You can make a difference for California’s peace officers and their families. The California Tax Checkoff program is offering a quick, easy way to help 501(c)(3) organizations in the state, including the California Peace Officers’ Memorial Foundation (CPOMF).
It’s important that we make a commitment to those who keep us safe. Every day, thousands of peace officers across the Golden State put on their uniforms hoping they will return safely. They hug their loved ones not knowing if it will be the final time. Their promise to serve and protect comes with an inherent risk of danger. In today’s uncertain world, peace officers have been targeted and others have lost their lives while protecting others.
While we hope to never see another family or community mourn, the unfortunate reality is that it will happen again; an officer will perish, a family will grieve and a community will be shocked.
Far too many of our protectors have given the ultimate sacrifice.
The family, friends and partners of more than 1,500 California officers know that terrible reality. Since 1977, they have come together each May to honor and remember those who have lost their lives in the line-of-duty. It is a solemn gathering that includes a candlelight vigil and a procession past hundreds of fellow officers who give a final salute. In 1988, the formal California Peace Officers’ Memorial was dedicated in Sacramento.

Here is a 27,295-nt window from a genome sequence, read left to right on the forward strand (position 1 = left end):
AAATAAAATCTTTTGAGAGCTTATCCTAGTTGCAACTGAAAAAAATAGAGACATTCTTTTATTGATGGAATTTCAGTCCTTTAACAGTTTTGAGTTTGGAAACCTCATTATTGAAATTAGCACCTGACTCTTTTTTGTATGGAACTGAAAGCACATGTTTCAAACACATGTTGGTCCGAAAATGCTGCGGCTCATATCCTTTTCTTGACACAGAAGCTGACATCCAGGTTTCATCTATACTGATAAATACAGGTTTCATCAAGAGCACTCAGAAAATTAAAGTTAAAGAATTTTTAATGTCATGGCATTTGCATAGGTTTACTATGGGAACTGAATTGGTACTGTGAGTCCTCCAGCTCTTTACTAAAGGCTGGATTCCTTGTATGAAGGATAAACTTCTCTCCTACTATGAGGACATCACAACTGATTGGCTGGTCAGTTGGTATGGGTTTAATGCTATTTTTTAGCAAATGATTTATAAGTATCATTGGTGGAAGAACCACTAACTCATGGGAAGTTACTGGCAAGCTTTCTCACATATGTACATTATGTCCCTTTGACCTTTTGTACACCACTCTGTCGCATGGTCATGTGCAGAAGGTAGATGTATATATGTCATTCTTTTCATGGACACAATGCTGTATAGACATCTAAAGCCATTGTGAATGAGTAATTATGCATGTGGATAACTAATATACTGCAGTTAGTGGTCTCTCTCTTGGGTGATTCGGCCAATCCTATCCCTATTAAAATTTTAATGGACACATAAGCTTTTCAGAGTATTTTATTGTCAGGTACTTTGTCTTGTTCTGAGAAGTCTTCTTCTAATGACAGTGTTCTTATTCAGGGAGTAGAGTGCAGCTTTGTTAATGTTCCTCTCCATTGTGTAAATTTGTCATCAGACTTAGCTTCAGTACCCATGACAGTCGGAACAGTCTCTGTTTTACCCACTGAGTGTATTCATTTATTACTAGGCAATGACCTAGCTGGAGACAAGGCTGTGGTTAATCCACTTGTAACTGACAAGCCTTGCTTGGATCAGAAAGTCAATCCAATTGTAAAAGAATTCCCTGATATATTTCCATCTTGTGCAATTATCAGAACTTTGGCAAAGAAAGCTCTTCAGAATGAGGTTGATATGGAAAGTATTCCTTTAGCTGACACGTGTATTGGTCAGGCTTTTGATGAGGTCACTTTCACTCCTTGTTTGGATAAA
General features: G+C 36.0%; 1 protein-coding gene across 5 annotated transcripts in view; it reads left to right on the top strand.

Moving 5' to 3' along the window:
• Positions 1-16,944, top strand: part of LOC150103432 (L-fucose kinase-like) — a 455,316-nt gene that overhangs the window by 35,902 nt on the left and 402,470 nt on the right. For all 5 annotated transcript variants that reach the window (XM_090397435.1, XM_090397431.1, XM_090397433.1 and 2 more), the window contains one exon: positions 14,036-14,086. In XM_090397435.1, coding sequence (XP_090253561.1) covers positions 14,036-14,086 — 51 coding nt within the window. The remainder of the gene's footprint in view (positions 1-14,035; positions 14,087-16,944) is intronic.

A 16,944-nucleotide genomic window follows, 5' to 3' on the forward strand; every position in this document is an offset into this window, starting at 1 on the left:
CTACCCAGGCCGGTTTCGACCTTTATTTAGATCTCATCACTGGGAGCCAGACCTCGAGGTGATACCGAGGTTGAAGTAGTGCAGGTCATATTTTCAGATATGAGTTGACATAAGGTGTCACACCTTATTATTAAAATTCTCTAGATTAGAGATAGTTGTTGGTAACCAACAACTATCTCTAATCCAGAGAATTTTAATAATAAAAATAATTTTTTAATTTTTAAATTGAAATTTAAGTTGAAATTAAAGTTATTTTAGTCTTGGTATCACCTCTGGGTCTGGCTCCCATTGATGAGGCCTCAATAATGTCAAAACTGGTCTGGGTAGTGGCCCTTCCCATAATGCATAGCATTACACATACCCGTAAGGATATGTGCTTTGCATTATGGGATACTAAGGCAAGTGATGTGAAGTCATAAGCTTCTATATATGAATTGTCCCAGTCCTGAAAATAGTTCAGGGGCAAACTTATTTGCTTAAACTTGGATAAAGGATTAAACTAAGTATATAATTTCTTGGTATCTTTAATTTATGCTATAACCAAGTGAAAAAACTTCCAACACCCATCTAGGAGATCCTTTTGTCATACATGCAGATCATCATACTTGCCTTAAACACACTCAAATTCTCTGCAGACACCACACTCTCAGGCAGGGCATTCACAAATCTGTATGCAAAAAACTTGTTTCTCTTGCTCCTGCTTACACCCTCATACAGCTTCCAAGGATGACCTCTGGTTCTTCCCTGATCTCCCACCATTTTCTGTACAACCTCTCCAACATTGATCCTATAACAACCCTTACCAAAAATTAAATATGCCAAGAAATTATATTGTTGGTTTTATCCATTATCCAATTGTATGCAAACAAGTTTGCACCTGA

The California Peace Officers’ Memorial Foundation does more than maintain the lasting tribute; it offers moral support, crisis counseling and financial support – including a scholarship fund – for the surviving spouses and children of officers who have given their lives in the line of duty.
California Casualty has been a partner with California law enforcement for nearly 50 years, and, to show the commitment and respect for these American heroes, the company has donated $25,000 to help sustain the CPOMF scholarship program. You can help too.
The California Tax Checkoff program makes it easier than ever for California tax payers to repay the debt to those who have given their lives for our safety with a tax-deductible donation to the California Peace Officers’ Memorial Foundation. Learn more at the CA Checkoff web page, www.checkoffca.org.
The Peace Officers Research Association of California (PORAC) also created this video to help offer additional information on the check off box for CPOMF.
We realize how dedicated you are to making your communities better places. That’s why California Casualty created giving initiatives to say thanks to the members of the affinity groups with whom we work.